But even with what I do watch, and beyond television, what I read and view online, I do something that suggests a larger confinement and disengagement from popular culture. I deconstruct what I watch, what I read and what I see.
Deconstructionism is a term and literary process originally popularized by post-modern academics like Jacque Derrida. The text is everything, and everything is a text – you have to closely examine each text, take it apart, and see what it says about such things as power relationships.
I use the term much more loosely – I “deconstruct” texts, movies, programs and other aspects of the culture by asking certain questions. (If it sounds complicated, it’s not; once you start it becomes like second nature).
Instead of “deconstructing,” what I do is closer akin to “filtering the bull.”
I’ll consider a TV show, a magazine article, a movie, a book (especially non-fiction), a review, a political ad, a statement by a politician, a company or an organization – and ask myself a few questions.
What’s the point? What are they trying to communicate?
Are “agenda statements’ slipping in disguised as something else?
What isn’t be said? What’s being left out?
Could it be better said another way?
Is this only entertainment, or is it something else?
What aspects of my own prejudices or worldview does this appeal to or offend?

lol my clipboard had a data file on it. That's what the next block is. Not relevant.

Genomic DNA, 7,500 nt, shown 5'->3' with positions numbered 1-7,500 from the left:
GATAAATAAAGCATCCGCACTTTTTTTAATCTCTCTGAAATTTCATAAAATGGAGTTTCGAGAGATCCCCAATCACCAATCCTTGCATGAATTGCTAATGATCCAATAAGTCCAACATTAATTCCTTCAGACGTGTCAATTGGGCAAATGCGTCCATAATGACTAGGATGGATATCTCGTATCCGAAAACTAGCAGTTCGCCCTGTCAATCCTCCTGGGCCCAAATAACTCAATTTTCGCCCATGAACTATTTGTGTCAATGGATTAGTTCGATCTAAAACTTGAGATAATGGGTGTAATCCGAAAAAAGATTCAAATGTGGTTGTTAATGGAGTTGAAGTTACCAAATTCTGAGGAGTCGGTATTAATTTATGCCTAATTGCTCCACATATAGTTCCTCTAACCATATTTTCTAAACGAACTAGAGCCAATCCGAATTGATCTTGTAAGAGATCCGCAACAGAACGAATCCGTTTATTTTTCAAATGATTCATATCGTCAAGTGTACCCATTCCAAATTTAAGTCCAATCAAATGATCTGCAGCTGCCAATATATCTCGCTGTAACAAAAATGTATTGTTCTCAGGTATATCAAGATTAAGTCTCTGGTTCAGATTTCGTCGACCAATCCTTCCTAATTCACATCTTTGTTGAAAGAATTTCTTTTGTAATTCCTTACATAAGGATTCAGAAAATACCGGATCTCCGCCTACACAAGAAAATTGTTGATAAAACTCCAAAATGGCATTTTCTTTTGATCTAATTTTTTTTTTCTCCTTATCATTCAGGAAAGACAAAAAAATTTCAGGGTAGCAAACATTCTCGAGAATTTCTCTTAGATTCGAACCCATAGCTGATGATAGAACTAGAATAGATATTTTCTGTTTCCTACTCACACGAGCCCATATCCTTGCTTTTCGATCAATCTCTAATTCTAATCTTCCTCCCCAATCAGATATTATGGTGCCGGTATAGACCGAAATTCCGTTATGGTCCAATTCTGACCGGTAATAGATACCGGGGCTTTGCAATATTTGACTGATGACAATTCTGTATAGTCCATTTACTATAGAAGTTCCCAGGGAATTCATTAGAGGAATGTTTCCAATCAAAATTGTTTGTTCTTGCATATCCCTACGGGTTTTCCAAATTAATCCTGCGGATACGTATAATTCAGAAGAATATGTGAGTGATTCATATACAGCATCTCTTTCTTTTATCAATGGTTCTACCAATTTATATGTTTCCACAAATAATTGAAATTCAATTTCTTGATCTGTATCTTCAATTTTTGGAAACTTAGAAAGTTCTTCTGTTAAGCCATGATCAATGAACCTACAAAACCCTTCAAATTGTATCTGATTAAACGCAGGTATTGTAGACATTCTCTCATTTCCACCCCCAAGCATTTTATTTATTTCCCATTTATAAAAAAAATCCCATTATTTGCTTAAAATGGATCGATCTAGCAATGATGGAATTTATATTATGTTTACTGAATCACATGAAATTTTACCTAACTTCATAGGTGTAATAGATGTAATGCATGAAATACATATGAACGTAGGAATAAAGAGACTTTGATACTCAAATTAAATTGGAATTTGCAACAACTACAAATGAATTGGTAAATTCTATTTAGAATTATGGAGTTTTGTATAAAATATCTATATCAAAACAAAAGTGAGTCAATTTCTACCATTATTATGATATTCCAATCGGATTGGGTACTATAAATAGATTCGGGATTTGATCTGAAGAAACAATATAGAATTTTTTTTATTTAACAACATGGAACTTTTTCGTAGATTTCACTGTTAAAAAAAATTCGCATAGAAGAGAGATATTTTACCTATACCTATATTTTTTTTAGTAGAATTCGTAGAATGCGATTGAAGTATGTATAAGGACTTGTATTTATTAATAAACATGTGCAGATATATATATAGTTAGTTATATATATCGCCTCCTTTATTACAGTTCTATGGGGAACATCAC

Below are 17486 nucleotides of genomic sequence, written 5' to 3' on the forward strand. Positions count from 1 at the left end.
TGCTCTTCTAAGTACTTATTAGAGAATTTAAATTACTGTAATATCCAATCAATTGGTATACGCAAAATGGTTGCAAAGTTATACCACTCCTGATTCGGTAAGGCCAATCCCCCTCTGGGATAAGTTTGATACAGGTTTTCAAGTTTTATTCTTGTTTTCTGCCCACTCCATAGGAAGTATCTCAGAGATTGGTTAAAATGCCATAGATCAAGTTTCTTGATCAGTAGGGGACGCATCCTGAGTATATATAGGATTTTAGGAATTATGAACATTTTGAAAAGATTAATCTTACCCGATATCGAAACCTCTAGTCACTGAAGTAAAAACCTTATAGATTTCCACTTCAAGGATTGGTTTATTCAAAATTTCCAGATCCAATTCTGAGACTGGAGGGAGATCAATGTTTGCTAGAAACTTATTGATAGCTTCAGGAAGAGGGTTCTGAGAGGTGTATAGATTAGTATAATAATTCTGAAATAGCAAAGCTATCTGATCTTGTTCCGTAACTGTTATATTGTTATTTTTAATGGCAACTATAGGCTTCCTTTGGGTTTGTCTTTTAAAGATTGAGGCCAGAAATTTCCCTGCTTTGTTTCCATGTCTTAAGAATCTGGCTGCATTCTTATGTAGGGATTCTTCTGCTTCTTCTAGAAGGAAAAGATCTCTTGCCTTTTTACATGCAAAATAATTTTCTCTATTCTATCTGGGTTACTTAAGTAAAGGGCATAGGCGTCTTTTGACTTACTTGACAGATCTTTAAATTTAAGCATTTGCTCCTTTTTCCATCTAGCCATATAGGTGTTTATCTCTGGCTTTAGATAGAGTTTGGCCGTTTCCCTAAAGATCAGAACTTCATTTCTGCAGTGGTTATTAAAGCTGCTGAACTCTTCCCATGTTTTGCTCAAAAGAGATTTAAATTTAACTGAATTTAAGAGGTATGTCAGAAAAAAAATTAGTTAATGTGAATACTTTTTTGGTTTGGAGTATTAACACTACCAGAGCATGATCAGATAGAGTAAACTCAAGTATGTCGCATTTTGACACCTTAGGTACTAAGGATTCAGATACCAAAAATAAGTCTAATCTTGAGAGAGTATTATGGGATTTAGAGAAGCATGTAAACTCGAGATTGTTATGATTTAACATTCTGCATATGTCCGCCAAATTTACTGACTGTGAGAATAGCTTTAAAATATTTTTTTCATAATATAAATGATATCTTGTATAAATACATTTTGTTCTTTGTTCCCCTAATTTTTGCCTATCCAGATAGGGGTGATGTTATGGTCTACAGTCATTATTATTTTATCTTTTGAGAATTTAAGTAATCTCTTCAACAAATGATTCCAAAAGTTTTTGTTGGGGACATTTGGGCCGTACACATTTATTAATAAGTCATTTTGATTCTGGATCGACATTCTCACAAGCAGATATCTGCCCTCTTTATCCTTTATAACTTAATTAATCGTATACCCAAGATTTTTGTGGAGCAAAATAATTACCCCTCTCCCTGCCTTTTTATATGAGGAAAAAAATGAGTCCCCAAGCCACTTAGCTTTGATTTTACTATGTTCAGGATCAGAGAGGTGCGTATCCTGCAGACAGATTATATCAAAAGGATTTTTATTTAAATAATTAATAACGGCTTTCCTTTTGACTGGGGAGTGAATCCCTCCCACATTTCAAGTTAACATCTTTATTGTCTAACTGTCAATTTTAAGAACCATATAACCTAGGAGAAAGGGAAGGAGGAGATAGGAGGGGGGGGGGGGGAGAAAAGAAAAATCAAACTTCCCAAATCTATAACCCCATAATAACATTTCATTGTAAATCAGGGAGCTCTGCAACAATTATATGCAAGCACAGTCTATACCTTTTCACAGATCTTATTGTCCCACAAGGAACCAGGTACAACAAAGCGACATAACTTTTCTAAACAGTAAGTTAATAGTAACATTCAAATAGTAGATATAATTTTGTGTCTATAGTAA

We have a movie reviewer for a local newspaper who prefers R-rated, and often violence-filled, movies. He panned the movies “Lincoln” and “Les Miserables.” He’d prefer a movie like “Pulp Fiction.” So we’ve learned to see his reviews as some kind of personal agenda-setting, and not simply his view of what movies should be.
Political ads are easier to deconstruct. Generally, I avoid them. I’m appalled by “advertising by assassination. My philosophy of voting is that a candidate is only as good as the worst attack ad he or she authorizes.
Even the church isn’t free from cultural influences, say Valerie Hess and Lane Arnold in The Life of the Body. Music, teaching and preaching are all subject to influence by the culture. The issue of “worship wars” has been with us for some time.
This doesn’t mean that culture permeates the church, and there’s no recourse other than everyone sitting there accepting it or going to war over it. Not all cultural influences are bad. Not all influences can be escaped.
But we are surrounded by the culture; we intellectually bathe in it every day. But once we’re aware, can learn how to discern and understand what is happening in the culture, especially in the entertainment media.
Led by Laura Boggess, we discussing The Life of the Body over at The High Calling. Today, Duane Scott takes up the third section of the book – with a focus on what the culture tells us our bodies should look like.
Photograph by X posid via Public Domain Pictures. Used with permission.
Sunday, May 19, 2013
I sought the secret things
in the mind of God,
the things to explain,
to light the dark or clear
the path, untangle
the thicket, thistle
I sought the secret things
in the mind of God;
the secret things remained
as a dove flew overhead.
Photograph by House of Flowers. Used with permission.
Friday, May 17, 2013
Window light envelopes
the metal coffin, white,
in front of the altar, leaving
minds in darkness, and hearts.
Brain synapses fail to connect,
the flow of blood constricts.
We remain, left with only
the window light enveloping
the metal coffin, white,
in front of the altar.
Photograph by Petr Kratochvil via Public Domain Pictures. Used with permission.